Warning Signs of Dangerous Headaches: When to Worry About a Headache

Head pain can be dangerous without striking suddenly and severely like a thunderclap headache. Sometimes a dangerous headache will create a dull and tolerable ache rather than an electric-shock type of pain. That’s why pain severity should be just one of many metrics used to determine whether or not your headache requires medical attention. 



If you identify with any of the points listed below, you should seek medical help as soon as possible. These are a few of the key warning signs of dangerous headaches. 

  • Your headache has persisted for longer than 72 hours without a period of at least 4 hours pain-free.
  • Over-the-counter pain medications and at-home remedies are continuously ineffective.
  • The pain is the worst you’ve ever experienced from a headache. 
  • Your headache returns to the same spot over and over again.
  • You also have symptoms like vision loss, uncontrollable vomiting, fever, and slurred speech.

Headaches can be harmless, but you should take them very seriously if you begin to experience any of the issues described above. Getting yourself help from a medical professional in a timely manner could save your life. 

If you have any other questions about how headaches can be dangerous, how to manage head pain, or anything else, we encourage you to read through our informative FAQ below. 

FAQs Regarding When to Worry About a Headache

How long is too long for a headache?

Headaches usually go away within 4 hours, but it’s not uncommon for the head pain to persist for longer. If your headache persists for longer than 72 hours, however, you should seek immediate medical attention. This is one of a few signs that your head pain may be the result of a serious medical issue. 

Which type of headache is considered a medical emergency?

Your headache may be a medical emergency if it lasts longer than 72 hours, is the worst headache you’ve ever experienced, or comes with symptoms like uncontrollable vomiting or vision loss. Thunderclap headaches should also be treated as medical emergencies, along with headaches that are accompanied by a fever, slurred speech, or numbness. 

Is it OK to go to sleep with a headache?

Sleeping with a headache is not dangerous in itself. That said, you should take steps to ease your head pain before going to bed, as an untreated headache may worsen overnight. You also shouldn’t use sleep as a replacement for seeking medical attention if your symptoms are severe and resistant to at-home treatment.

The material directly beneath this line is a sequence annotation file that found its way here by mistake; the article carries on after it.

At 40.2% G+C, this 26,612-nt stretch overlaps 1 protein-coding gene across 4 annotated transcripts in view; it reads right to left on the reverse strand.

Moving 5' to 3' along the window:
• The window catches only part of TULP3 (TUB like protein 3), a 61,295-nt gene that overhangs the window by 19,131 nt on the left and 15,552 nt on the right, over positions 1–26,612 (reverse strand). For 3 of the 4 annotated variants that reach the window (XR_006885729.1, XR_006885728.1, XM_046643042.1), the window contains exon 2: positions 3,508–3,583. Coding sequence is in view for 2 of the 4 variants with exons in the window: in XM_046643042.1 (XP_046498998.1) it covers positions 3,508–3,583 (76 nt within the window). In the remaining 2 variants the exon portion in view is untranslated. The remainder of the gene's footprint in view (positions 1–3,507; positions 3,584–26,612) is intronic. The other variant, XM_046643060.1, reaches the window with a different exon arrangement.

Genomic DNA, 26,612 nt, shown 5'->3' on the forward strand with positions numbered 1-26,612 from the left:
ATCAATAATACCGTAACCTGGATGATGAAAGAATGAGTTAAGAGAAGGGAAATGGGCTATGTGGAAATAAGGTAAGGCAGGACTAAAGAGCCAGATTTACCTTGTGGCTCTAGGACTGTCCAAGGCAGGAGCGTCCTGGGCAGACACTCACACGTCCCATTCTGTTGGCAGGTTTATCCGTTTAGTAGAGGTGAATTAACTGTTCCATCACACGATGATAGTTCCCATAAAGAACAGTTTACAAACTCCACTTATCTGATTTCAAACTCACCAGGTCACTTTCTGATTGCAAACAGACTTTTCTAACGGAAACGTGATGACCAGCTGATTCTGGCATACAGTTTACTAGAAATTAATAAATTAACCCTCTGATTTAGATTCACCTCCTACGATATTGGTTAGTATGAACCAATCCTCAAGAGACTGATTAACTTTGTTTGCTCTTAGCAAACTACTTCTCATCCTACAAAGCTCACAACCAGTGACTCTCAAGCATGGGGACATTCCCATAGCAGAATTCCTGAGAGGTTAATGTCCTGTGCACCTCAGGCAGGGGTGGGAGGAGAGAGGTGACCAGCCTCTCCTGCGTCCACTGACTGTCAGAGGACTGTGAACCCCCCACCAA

It’s also worth noting that not getting enough sleep and getting too much sleep can trigger migraines. If you’re someone that suffers from regular headaches or migraines, maintaining a consistent sleep schedule of 7 or 8 hours a night might help you keep them at bay. 

What do I do if my headache won’t go away?

If your headache persists for longer than 72 hours, you should see a doctor as soon as possible. The same is true for headaches that come and go but continuously occur in the same spot. 

What does it mean if your headache won’t go away?

Headaches that don’t go away may indicate a more serious medical condition, such as a tumor, aneurysm, meningitis, and more. You may also suffer from chronic migraines, which have a variety of causes. If there isn’t an underlying condition to treat, you may need to see a pain specialist that can assist with headache pain management. 

When should I go to the hospital for a headache?

You should seek medical attention immediately if you experience extreme pain, pain of any severity that persists for longer than 72 hours, or side effects like fever, dizziness, vomiting, and slurred speech. 

What happens to the brain when you have a headache?

When you have a headache, the muscles or blood vessels around your head and neck may tighten or swell. These changes can put pressure on or stimulate the surrounding nerves, which then send pain signals to the brain. 

There’s also a theory concerning migraines that involves brain cells triggering chemicals like serotonin, which can narrow your blood cells. Your blood vessels may also contract and cause throbbing pain when your estrogen levels rise and fall. As you can see, there are still a lot of unknowns surrounding headaches and how they occur.